A recent Gartner study claims that the global spending on technology will increase 5% in 2011 to $3.6 trillion. IT outsourcers are pleased by the report. However, in India, currency volatility continues to pose a threat. During the previous quarter, the U.S. dollar fell more than 5% against the euro and around 2% against the pound, but the rupee rose an average 3.5% against the dollar. The U.S. market claims nearly 80% of the Indian outsourcers’ revenues. As the rupee continues to strengthen, the cost advantage for the region is wearing off faster than expected. But even amid such concerns, India’s largest IT outsourcer, TCS, posted better-than-expected results.
Tata Consultancy Services’ (NSE: TCS) Q3 revenues grew 31% over the year and 7% over the quarter to $2.14 billion. Net income rose 35% over the year and 14% over the quarter to $517 million. During the quarter, volume grew 5.7%.
TCS’s Operating Metrics
Utilization was flat for the quarter at 83.8% excluding trainees and down marginally from 77.7% in the previous quarter to 77.1% utilization including trainees. Attrition grew marginally to 14.4% from 14.1% a quarter ago. During the quarter, the company added 10,827 employees to end it with nearly 187,000 employees.
TCS’s China Focus
China remained a priority area for TCS. According to a KPMG report, China’s total outsourcing market is projected to grow to $43.9 billion by 2014 compared with $20 billion in revenues reported in 2009. TCS has already established a strong presence in the Chinese banking sector: four major Chinese banks, including Bank of China and Hua Xia Bank, use its core banking system. TCS also has 1,200 employees in China and plans to increase this number to 5,000 in the next three years.
TCS’s stock is trading at Rs 1,202.40 (~$26.50) after having touched a 52-week high of Rs 1,186.85 earlier this month.
Infosys (NASDAQ:INFY) saw Q3 revenues increase 6% to $1.585 billion with earnings of $0.69 per American depositary share compared with the Street’s expectations of revenues of $1.56 billion and EPS of $0.67. On a constant currency basis, revenues grew 4.7% over the year. Revenue growth was driven by a 3.1% increase in volumes and an impressive 1.6% increase in prices.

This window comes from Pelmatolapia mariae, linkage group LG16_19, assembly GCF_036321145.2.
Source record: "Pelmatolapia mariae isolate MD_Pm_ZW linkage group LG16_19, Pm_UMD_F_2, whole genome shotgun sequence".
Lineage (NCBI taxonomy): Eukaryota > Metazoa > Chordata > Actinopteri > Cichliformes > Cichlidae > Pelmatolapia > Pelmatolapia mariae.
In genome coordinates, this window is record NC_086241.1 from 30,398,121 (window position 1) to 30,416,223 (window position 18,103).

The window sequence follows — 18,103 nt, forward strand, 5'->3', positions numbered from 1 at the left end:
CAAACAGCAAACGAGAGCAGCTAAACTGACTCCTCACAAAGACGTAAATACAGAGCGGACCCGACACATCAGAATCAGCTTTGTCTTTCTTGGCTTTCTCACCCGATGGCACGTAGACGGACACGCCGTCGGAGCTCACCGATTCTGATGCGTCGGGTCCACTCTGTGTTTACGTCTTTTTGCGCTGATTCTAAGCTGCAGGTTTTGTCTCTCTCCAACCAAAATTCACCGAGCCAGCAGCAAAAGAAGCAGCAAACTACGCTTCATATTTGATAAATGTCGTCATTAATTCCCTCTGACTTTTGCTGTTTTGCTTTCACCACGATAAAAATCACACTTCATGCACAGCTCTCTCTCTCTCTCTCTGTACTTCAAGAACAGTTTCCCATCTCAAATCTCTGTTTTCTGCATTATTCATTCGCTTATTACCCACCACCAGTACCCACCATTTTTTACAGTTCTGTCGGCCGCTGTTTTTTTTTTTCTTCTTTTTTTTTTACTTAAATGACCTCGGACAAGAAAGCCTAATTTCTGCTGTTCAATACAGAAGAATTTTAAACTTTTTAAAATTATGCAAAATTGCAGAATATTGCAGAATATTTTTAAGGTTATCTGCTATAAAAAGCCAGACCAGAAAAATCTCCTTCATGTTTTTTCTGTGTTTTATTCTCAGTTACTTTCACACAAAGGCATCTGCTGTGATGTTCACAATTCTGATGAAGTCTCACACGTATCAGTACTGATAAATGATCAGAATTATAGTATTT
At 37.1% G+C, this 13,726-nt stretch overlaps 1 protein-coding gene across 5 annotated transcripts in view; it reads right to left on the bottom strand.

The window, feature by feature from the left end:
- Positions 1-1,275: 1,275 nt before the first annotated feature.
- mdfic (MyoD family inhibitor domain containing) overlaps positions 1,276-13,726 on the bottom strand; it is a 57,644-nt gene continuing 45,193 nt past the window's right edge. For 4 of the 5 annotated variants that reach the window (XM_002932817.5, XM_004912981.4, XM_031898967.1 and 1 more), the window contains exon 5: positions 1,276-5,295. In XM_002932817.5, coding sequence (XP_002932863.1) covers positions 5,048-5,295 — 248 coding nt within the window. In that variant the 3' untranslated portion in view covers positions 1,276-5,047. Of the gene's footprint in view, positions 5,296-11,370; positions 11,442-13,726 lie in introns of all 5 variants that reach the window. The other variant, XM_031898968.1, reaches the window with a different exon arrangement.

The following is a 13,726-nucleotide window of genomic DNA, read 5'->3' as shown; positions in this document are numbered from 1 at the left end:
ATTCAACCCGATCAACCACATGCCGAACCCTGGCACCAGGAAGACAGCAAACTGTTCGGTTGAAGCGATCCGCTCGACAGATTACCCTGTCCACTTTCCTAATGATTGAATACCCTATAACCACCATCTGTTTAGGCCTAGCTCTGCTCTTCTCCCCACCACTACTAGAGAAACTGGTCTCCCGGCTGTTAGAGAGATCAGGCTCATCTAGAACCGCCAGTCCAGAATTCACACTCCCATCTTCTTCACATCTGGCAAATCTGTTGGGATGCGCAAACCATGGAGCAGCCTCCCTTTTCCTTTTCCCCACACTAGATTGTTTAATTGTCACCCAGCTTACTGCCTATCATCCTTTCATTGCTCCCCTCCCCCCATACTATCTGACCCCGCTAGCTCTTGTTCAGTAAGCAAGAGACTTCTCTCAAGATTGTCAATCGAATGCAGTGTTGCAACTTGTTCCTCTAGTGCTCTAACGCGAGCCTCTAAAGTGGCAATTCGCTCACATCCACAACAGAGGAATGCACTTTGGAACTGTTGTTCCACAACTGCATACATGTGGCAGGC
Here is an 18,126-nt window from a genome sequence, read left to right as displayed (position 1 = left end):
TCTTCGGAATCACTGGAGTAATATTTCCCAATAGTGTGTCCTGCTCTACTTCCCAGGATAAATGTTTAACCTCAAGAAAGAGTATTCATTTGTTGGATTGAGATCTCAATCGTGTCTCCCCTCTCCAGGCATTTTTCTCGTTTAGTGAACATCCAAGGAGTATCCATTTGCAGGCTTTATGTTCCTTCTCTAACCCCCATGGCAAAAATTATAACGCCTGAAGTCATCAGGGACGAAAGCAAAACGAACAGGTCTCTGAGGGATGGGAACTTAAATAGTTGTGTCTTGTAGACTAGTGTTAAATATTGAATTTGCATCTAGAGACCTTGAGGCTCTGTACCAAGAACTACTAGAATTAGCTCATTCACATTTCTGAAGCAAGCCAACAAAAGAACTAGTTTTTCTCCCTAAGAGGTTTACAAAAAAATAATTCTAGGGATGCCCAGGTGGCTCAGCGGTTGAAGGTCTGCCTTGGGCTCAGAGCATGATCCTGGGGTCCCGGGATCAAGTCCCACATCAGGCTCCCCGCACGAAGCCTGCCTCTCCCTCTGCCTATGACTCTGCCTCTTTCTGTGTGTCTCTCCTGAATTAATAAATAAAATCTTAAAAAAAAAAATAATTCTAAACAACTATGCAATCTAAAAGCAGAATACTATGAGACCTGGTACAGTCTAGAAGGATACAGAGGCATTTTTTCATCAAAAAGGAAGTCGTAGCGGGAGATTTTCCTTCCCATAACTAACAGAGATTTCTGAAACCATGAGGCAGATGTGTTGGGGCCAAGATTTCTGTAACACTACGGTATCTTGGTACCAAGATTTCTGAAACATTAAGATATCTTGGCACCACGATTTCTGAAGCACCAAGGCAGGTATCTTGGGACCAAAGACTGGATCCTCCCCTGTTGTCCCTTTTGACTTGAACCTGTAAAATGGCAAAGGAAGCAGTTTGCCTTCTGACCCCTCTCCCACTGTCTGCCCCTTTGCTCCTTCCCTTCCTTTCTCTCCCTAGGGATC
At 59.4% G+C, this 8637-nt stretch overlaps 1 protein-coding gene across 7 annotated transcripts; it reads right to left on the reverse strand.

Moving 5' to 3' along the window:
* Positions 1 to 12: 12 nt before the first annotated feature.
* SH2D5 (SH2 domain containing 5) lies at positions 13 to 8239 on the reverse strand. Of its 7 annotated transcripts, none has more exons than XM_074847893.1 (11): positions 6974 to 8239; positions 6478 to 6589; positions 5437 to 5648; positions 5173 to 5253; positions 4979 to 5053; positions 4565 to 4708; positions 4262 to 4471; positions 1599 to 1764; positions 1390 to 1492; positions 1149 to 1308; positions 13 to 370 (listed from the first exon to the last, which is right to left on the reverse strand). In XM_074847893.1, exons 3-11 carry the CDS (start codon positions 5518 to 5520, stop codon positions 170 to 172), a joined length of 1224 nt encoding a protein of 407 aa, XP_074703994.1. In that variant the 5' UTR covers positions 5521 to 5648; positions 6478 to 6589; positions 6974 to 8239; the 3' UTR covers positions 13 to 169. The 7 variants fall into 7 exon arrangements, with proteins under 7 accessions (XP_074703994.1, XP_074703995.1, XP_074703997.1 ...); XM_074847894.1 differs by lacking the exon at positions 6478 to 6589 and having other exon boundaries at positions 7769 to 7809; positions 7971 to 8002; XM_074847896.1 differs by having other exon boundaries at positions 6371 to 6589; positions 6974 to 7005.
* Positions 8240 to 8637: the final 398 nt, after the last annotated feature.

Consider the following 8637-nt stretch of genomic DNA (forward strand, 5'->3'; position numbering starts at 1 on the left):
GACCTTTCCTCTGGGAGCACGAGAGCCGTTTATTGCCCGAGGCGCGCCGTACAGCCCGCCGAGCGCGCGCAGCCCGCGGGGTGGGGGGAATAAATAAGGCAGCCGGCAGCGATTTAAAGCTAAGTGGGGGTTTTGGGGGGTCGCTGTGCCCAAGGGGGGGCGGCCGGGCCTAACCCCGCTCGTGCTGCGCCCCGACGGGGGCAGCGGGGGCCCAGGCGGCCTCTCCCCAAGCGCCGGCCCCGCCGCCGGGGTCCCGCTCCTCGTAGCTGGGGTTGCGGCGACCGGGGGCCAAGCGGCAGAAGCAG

For the current quarter, Infosys projects revenues of $1.6 billion–$1.62 billion and earnings of $0.69–$0.70 per ADS compared with the market’s expectations of revenues of $1.6 billion and earnings of $0.68 per ADS.
Infosys management is concerned about the coming quarters and have expressed concerns regarding weaker economic recovery in developed markets, high unemployment rates, and risk of sovereign default that may impact the industry’s growth.
Infosys’s Operating Metrics
During the quarter, the company added net 5,311 employees, taking their headcount to 127,779. Neither utilization nor attrition fared well in the quarter. Q3 utilization including trainees was 72.6% compared with 74.3% a quarter ago and 68.8% a year ago. Attrition increased to an annualized rate of 17.5% compared with 17.1% in the previous quarter and 11.6% a year ago. However, the company is hopeful that attrition has stabilized because the industry has now built up capacity.
Infosys is working to move up the value chain within the IT outsourcing business, an identified outsourcing trend of the decade. They attribute the quarter’s increase in their prices to the movement to higher-end consulting engagements with billing rates of over $150 a day. Within the value pyramid of the IT outsourcing industry, they are looking at moving to operating at “middle of the top” from their current position of being on “the top of the middle.” They are thus hiring more consultants and aim to add nearly 100 of them each quarter.
Infosys’s China Focus
Like TCS, Infosys has been focusing on China. They already have nearly 3,000 employees working out of their China-based offices. Earlier last year, they established a China Education Center to develop software talent in research and education institutions at Jiaxing Science City. Through the program, they are looking to train more than 1,000 engineering graduates from universities for entry-level positions and impart soft skill and leadership training to another 2,000 employees annually.
The stock is trading at $71.09, taking the market capitalization to $40.6 billion. It touched a 52-week high of $77.92 earlier this month.
I had identified broadening geographic reach as a key outsourcing trend of the decade. The Indian IT players do seem to be addressing that by expanding in countries like China to establish themselves as players outside India. They should also be looking at expanding their existing capabilities in Mexico and Canada. I strongly believe that these companies need to look into establishing themselves in rural America which not only offers cost advantage but also helps address concerns of time zone and near shore management. I have yet to see compelling near-shore strategies from the Indian outsourcers in the United States.